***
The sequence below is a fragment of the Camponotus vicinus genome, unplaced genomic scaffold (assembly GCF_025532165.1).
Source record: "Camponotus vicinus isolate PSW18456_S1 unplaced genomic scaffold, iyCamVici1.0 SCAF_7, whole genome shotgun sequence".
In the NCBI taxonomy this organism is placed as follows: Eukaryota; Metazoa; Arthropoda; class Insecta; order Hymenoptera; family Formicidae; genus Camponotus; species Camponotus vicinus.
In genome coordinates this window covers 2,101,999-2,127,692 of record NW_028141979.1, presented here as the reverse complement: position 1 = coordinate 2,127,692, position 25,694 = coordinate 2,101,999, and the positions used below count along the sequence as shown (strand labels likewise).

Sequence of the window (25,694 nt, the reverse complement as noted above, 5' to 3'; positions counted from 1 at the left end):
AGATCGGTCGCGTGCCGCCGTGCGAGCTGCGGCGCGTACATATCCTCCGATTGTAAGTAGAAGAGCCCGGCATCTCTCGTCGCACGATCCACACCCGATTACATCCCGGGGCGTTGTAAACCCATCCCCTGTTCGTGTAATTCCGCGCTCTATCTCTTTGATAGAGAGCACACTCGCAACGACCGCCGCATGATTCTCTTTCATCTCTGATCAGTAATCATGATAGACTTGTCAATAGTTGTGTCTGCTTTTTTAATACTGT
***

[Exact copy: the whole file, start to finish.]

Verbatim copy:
The sequence below is a fragment of the Camponotus vicinus genome, unplaced genomic scaffold (assembly GCF_025532165.1).
Source record: "Camponotus vicinus isolate PSW18456_S1 unplaced genomic scaffold, iyCamVici1.0 SCAF_7, whole genome shotgun sequence".
In the NCBI taxonomy this organism is placed as follows: Eukaryota; Metazoa; Arthropoda; class Insecta; order Hymenoptera; family Formicidae; genus Camponotus; species Camponotus vicinus.
In genome coordinates this window covers 2,101,999-2,127,692 of record NW_028141979.1, presented here as the reverse complement: position 1 = coordinate 2,127,692, position 25,694 = coordinate 2,101,999, and the positions used below count along the sequence as shown (strand labels likewise).

Sequence of the window (25,694 nt, the reverse complement as noted above, 5' to 3'; positions counted from 1 at the left end):
AGATCGGTCGCGTGCCGCCGTGCGAGCTGCGGCGCGTACATATCCTCCGATTGTAAGTAGAAGAGCCCGGCATCTCTCGTCGCACGATCCACACCCGATTACATCCCGGGGCGTTGTAAACCCATCCCCTGTTCGTGTAATTCCGCGCTCTATCTCTTTGATAGAGAGCACACTCGCAACGACCGCCGCATGATTCTCTTTCATCTCTGATCAGTAATCATGATAGACTTGTCAATAGTTGTGTCTGCTTTTTTAATACTGT